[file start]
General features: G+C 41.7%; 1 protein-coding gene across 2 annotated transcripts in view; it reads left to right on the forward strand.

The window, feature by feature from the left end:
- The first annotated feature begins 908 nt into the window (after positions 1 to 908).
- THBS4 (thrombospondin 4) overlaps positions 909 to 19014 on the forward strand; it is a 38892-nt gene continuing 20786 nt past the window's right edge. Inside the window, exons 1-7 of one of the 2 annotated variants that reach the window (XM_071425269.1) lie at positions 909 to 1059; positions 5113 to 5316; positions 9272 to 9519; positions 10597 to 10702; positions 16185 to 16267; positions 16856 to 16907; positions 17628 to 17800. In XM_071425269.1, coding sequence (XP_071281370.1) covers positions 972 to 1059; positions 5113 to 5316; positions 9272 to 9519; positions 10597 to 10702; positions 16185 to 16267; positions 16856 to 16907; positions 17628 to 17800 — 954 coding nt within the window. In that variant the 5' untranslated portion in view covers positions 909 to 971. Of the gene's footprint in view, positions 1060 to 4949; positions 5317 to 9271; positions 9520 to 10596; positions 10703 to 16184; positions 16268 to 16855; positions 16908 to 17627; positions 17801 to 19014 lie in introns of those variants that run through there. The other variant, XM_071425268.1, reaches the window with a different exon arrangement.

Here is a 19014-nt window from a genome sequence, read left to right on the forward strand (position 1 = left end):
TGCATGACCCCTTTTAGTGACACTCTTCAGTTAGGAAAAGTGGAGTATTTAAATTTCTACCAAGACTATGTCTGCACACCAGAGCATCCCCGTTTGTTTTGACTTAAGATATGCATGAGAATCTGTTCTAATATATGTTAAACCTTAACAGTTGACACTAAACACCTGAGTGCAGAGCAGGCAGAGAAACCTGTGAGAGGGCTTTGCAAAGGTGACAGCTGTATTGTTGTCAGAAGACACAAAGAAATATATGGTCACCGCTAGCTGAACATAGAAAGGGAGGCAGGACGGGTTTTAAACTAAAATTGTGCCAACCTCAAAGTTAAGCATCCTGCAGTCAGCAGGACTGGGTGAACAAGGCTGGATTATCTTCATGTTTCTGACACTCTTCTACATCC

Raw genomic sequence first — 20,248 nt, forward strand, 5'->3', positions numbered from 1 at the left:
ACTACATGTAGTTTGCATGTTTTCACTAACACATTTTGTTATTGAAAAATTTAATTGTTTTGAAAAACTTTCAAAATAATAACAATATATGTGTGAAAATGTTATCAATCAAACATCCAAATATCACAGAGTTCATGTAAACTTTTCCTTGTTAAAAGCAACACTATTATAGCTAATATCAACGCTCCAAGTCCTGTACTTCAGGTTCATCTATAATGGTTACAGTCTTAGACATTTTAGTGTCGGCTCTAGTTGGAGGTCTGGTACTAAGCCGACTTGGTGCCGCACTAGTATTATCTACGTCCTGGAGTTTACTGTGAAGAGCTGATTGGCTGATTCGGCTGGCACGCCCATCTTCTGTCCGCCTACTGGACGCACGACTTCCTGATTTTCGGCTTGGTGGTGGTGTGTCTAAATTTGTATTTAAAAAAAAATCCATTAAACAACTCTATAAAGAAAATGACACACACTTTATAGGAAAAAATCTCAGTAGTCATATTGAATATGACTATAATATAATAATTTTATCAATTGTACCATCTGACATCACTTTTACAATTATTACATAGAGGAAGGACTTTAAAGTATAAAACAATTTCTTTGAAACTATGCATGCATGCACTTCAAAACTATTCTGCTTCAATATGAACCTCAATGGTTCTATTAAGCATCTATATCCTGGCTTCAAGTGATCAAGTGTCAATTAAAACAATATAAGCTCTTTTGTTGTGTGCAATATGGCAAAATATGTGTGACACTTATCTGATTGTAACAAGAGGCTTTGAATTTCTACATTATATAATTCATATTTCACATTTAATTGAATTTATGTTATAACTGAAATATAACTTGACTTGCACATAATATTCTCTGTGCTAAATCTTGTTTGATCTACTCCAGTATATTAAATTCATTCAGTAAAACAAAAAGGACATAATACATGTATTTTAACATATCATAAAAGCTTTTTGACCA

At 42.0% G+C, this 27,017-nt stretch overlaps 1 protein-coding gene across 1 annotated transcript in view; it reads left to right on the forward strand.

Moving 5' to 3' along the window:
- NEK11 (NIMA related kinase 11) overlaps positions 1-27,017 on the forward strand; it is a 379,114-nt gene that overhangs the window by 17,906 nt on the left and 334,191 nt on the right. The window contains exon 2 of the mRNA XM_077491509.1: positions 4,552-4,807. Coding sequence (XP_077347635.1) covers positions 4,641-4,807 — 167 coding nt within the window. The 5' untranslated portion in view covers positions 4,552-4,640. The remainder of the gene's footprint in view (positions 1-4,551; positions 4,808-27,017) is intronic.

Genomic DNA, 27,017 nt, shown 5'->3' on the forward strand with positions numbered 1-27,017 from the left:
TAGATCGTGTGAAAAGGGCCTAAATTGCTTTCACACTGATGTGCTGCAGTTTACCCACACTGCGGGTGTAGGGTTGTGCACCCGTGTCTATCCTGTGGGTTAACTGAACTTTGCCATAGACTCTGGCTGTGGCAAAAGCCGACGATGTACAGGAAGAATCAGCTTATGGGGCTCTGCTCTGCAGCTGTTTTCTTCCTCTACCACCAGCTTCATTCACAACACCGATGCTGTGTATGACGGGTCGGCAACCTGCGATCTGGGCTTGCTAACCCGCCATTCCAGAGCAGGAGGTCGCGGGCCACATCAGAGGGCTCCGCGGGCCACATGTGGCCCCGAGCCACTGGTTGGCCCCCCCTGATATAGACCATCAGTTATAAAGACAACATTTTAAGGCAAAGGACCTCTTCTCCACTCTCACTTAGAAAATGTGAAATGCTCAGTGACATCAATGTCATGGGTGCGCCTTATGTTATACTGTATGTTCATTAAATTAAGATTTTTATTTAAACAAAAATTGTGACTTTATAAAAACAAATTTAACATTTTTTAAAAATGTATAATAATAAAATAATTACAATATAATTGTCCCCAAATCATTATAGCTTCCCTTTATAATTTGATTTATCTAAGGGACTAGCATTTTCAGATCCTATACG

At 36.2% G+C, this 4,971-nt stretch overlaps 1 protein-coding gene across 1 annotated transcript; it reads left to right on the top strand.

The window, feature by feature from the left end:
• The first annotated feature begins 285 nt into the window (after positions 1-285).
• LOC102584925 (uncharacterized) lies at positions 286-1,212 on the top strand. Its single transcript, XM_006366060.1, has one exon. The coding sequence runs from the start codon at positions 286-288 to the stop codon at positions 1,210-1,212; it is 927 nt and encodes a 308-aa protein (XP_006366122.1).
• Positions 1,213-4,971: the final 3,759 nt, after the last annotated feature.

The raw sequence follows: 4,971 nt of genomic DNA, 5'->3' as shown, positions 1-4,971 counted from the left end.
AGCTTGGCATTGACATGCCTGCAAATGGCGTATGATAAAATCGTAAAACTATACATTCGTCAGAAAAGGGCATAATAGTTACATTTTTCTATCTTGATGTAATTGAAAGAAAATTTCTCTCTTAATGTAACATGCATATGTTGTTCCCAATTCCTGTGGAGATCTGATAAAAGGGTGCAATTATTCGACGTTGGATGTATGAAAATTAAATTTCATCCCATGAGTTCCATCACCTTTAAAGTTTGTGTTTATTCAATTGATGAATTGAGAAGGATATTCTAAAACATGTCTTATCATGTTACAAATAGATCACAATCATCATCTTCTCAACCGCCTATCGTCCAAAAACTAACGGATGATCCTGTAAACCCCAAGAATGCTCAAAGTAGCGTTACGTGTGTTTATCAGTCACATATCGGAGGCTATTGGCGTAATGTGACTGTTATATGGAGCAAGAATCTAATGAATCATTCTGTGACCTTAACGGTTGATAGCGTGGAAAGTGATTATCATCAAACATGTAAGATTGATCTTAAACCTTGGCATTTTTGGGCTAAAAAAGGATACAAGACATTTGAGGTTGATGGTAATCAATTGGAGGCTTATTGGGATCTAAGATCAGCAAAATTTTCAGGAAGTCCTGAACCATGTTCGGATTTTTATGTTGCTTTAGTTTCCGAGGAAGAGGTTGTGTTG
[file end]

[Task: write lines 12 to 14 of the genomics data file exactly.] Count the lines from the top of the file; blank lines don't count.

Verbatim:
Genomic DNA, 27,017 nt, shown 5'->3' on the forward strand with positions numbered 1-27,017 from the left:
TAGATCGTGTGAAAAGGGCCTAAATTGCTTTCACACTGATGTGCTGCAGTTTACCCACACTGCGGGTGTAGGGTTGTGCACCCGTGTCTATCCTGTGGGTTAACTGAACTTTGCCATAGACTCTGGCTGTGGCAAAAGCCGACGATGTACAGGAAGAATCAGCTTATGGGGCTCTGCTCTGCAGCTGTTTTCTTCCTCTACCACCAGCTTCATTCACAACACCGATGCTGTGTATGACGGGTCGGCAACCTGCGATCTGGGCTTGCTAACCCGCCATTCCAGAGCAGGAGGTCGCGGGCCACATCAGAGGGCTCCGCGGGCCACATGTGGCCCCGAGCCACTGGTTGGCCCCCCCTGATATAGACCATCAGTTATAAAGACAACATTTTAAGGCAAAGGACCTCTTCTCCACTCTCACTTAGAAAATGTGAAATGCTCAGTGACATCAATGTCATGGGTGCGCCTTATGTTATACTGTATGTTCATTAAATTAAGATTTTTATTTAAACAAAAATTGTGACTTTATAAAAACAAATTTAACATTTTTTAAAAATGTATAATAATAAAATAATTACAATATAATTGTCCCCAAATCATTATAGCTTCCCTTTATAATTTGATTTATCTAAGGGACTAGCATTTTCAGATCCTATACG

At 36.2% G+C, this 4,971-nt stretch overlaps 1 protein-coding gene across 1 annotated transcript; it reads left to right on the top strand.